Asda is gearing up to launch its own answer to eBay in a bid to shift residual non-food stock to the grey market, The Grocer has learnt.

Executive development director Doug Gurr is heading up plans to launch A-Bay an e-auction website that will offer excess general merchandise from seasonal and range changes such as clothing, electricals and homeware to the discounter trade.

Asda believes the scheme will free up space to store more current stock and deliver cost savings. It currently sends residual stock back to manufacturers or offers it to shoppers at a discounted price but will be able to generate more profits by selling it on directly to the grey market, said one discounter source.

The plan came from the winners of Asda's third Dragons' Den-style in-house competition, which invited staff to pitch suggestions on how to run the retailer better and wowed judges Gurr, CEO Andy Bond, CFO Judith McKenna and TV dragon Peter Jones.

Shore Capital analyst Clive Black described the A-Bay tag as "highly innovative". "As as an operational mechanism the idea is novel and should help with orderly stock clearance and so working capital management on a very efficient cost base," he said.

However, the plans have received a mixed reaction from the discount sector.

One chief executive is not convinced the website will work. "Our buyers have little inclination to be sitting in front of PCs watching an auction. The more effective way to sell these overstocks is by developing trading relationships with suitable partners."

Another discounter source said A-Bay would be better received with his suppliers than himself, because they would be more inclined to buy the stock in bulk, split it up and then sell it on to retailers like his. "Asda is in danger of watering down its brand. And the move could deter shoppers from buying general merchandise at Asda if they can get it cheaper elsewhere," he said.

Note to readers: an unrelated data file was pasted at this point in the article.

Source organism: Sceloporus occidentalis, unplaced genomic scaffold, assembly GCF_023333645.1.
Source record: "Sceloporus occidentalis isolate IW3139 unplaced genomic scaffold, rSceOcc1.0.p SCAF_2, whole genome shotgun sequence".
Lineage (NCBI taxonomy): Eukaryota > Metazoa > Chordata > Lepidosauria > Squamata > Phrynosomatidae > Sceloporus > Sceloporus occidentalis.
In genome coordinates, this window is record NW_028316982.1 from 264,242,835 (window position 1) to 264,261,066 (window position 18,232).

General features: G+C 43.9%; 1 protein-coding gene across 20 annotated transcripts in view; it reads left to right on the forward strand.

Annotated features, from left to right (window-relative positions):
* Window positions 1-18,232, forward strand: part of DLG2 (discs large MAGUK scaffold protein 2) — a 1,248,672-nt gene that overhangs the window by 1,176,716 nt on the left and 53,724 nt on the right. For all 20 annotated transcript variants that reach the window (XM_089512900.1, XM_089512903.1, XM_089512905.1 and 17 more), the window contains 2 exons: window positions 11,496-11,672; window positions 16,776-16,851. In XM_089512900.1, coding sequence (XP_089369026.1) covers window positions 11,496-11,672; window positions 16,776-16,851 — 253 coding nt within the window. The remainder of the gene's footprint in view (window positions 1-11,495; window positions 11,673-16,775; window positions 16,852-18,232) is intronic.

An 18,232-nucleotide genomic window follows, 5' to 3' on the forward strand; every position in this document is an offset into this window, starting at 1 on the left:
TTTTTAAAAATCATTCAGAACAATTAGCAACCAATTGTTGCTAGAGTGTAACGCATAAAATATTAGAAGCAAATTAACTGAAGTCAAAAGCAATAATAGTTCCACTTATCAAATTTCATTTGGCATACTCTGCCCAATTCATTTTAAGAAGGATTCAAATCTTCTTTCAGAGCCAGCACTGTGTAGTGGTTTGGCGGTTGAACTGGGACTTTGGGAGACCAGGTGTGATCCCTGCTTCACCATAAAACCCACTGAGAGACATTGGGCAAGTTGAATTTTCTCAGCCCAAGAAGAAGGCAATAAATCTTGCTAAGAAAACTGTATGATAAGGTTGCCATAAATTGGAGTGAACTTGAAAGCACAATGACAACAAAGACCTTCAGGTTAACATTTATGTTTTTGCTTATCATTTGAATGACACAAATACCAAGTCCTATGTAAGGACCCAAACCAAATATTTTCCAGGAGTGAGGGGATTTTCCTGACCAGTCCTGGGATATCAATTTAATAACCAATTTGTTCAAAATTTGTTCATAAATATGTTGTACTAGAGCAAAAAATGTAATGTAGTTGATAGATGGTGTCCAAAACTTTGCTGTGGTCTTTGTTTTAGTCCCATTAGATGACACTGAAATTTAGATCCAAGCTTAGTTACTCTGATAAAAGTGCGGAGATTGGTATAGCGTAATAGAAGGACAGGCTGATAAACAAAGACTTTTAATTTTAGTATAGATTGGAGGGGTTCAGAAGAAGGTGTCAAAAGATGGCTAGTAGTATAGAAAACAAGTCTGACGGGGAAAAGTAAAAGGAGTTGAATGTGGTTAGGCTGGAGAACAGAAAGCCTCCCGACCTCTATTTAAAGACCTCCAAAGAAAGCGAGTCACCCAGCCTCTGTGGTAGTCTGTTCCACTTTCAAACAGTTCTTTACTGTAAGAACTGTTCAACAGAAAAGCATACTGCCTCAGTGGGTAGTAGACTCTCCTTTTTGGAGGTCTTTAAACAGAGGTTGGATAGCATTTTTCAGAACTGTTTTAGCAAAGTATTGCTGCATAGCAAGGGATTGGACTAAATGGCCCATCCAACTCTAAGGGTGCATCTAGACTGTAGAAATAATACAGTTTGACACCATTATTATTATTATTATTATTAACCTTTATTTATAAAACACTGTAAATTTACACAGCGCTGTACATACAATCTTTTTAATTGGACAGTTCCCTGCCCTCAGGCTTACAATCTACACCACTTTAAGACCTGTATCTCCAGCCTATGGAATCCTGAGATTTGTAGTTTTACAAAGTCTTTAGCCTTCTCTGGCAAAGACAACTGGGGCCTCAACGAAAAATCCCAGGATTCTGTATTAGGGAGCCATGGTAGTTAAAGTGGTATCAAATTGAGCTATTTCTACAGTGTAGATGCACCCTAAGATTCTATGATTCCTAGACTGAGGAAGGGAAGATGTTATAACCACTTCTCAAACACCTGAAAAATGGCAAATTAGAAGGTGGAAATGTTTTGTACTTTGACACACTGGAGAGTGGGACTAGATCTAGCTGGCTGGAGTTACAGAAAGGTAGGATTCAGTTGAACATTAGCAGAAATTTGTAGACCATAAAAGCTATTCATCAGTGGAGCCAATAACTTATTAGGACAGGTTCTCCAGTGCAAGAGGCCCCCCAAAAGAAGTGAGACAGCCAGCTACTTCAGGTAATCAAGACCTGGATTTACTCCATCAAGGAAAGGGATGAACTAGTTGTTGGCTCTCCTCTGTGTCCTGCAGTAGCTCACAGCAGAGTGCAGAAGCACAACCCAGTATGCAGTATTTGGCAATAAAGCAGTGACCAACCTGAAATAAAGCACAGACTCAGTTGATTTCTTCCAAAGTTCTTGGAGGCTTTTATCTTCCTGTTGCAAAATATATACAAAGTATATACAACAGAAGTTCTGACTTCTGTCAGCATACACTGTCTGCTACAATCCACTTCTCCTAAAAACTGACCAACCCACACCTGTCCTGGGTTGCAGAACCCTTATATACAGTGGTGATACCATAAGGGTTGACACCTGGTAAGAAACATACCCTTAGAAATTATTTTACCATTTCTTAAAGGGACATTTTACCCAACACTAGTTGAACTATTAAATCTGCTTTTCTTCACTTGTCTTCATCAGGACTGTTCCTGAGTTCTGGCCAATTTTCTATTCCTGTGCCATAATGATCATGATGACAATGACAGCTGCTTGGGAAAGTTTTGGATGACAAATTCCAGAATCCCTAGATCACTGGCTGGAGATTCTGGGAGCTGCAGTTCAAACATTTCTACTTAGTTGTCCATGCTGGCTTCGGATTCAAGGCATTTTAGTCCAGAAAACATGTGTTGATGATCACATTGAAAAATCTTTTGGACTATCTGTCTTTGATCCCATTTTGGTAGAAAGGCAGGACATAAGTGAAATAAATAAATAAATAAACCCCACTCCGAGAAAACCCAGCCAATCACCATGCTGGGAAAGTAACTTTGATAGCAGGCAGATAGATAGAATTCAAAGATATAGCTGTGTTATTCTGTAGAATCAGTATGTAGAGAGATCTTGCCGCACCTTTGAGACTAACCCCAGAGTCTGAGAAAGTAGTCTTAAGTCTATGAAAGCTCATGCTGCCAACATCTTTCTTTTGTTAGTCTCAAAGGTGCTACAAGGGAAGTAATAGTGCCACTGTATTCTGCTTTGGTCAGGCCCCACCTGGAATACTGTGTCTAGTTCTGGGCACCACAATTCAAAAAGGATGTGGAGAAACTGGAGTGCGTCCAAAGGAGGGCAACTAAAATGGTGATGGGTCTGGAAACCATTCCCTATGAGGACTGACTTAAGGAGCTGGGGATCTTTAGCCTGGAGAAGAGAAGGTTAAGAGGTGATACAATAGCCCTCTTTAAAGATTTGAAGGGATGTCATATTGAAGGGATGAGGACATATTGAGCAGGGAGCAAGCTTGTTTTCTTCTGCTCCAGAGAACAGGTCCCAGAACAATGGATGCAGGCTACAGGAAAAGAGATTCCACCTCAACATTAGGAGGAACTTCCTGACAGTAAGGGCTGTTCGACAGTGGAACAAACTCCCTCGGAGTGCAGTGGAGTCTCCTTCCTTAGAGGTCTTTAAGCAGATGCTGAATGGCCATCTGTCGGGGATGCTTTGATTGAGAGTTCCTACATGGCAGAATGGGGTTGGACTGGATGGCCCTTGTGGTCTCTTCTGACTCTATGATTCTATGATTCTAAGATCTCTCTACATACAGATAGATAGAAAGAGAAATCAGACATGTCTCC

A fourth source claimed his chain would only be interested in the site if it offered large volumes. "I would imagine excess general merchandise is a big problem for Asda so this could be an effective way to solve it. The site is likely to offer items such as shoes of very small and large sizes, as well as weird-coloured shirts it couldn't sell."

An Asda spokeswoman would not reveal when the site would go live.

Residual stock has become a major focus for retailers recently. In November, Tesco launched a similar service to A-Bay, offering consumers refurbished electrical lines such as Sony, Phillips and Samsung, at bargain prices on e-Bay. The UK's first online residual stock marketplace for the industry, Emarket, also launched last year.